Over the last ten weeks, a theme I have recommended for CEOs and business leaders is showing empathy for their employees and key customers. That means more than a quick how are you doing, but truly listening to their issues as they deal with the stress of COVID, working from home, financial pressures, etc. While many may dismiss this, it is my opinion that those CEOs who do show genuine empathy will build relationships and a culture that defines their business for the next decade.

Well, “Houston, we have another problem.” The last week has seen massive protests across the country arising from the killing of George Floyd. Listening to interviews and reading much on the subject, what has struck me the most, is the fear and concern that African Americans have for themselves and their kids in the day to day environment from interactions with law enforcement. I cannot begin to understand this, but hearing successful executives like Peter HenryCharley MooreRalph ClarkLee Pelton, and Fredrick Baba talk about their experiences and what they have to tell their children is shocking. Adding to this seeing the videos of Christian Cooper being accused by Amy Cooper of threatening her life and Steve Locke’s post from 2015 just brought home how different our experiences are. As Peter Henry says, “a heart-stopping moment is . . . encountering a random law enforcement officer in an uncontrolled environment.”

The stress your African American employees are experiencing you cannot relate to. COVID is far more damaging to their community; they are taking the brunt of unemployment and wealth destruction while daily being scared that they may have a negative encounter with law enforcement. They are worried about their families and themselves, and especially at this time, their stress is off the charts. Now is the time to show empathy and listen.

I have heard that the new job interview question is “What are you working on?” The purpose is to look for clues that show how their resume translates into the needs of the current world and how involved that person is in today’s most critical missions. Well, CEOs must realize that the “A players” are going to ask them the same question. For all the complaints and grumbling about millennials, they are the largest segment of the workforce, so you need them, and they are saying, we’re not going to tolerate it anymore.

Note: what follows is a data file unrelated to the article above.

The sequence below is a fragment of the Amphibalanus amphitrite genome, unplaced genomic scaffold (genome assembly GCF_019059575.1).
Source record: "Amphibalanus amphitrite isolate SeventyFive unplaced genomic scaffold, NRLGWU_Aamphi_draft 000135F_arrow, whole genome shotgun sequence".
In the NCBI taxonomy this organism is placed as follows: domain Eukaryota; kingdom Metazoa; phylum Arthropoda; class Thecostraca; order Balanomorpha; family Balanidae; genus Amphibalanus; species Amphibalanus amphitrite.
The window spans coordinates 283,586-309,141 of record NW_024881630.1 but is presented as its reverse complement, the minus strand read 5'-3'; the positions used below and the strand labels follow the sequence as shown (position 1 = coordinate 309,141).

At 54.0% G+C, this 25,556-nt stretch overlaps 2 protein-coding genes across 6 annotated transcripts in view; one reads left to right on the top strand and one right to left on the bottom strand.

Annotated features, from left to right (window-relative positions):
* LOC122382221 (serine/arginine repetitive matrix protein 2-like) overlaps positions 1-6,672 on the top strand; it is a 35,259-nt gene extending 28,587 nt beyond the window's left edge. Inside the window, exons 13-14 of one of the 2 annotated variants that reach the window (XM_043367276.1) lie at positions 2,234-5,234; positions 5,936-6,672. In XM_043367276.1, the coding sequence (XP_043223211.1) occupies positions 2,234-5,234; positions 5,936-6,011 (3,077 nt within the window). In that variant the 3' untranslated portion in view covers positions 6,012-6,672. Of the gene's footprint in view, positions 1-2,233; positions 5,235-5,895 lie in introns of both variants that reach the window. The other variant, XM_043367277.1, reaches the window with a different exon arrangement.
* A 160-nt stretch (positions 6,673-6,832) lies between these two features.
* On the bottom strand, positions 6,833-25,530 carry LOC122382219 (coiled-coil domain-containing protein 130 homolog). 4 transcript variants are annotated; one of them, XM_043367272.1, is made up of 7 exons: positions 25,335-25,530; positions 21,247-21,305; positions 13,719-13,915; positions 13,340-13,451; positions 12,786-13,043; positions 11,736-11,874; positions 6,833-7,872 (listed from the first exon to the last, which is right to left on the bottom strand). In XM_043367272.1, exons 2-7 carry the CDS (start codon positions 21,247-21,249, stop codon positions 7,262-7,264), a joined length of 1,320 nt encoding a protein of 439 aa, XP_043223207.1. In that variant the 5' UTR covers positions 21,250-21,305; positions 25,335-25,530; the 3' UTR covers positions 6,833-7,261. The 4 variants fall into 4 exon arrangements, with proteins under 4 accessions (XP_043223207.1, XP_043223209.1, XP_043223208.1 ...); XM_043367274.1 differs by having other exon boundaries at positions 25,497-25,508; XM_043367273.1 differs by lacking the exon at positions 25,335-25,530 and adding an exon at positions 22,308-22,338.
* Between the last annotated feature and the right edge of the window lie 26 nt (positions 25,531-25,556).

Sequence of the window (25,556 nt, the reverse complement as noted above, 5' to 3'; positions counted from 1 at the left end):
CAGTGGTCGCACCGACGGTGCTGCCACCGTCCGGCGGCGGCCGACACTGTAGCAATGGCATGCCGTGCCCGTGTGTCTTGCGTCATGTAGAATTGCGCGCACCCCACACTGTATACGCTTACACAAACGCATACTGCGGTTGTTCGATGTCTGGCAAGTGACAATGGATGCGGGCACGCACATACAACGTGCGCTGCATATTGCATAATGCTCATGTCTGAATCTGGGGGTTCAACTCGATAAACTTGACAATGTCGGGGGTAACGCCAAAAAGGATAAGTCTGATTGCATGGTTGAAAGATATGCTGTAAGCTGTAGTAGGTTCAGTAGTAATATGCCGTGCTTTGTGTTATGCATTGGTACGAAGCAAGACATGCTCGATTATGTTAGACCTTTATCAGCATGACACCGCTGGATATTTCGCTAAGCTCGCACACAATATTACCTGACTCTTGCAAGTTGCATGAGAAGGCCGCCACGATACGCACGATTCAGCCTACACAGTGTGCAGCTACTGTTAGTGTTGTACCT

Look at Drew Brees, the New Orleans Saints quarterback Drew put out a statement saying that taking a knee would never be acceptable to him as it disrespected the flag. Within hours there was a response from his teammates decaying Brees’ stance, especially a strong rebuke from Malcolm Jenkins. It was apparent that Drew had lost the support of his team. A quarterback, no matter how good, needs his team to win. So after trying to figure out how to straddle the fence, Brees gave up and apologized for his earlier comments.

So decide on what you are going to do to show empathy and support. However, whatever you do, do not put out an announcement as the NFL did initially, which said nothing! If you are going to say nothing of consequence, say nothing. As Cynthia “Cynt” Marshall, CEO of the Mavericks and the first black female CEO in the NBA, said, “As a leader, it’s’s important that I’m clear about what I stand for and what I am against. I abhor racism, disparate treatment, inequities, and inequality.” Adding, “more importantly, [business leaders need] to listen to their employees.” If you stand for nothing it is best not to make it obvious.

I think Mark Cuban put it best when he said, “Dear White People: We are the ones that need to change.” So as Emerson College’s Pelton asked, “The most important question is: What are you going to do?” I would ask you to rise to the occasion. You will be measured by it for a long time.

 

Copyright (c) 2020. Marc A. Borrelli

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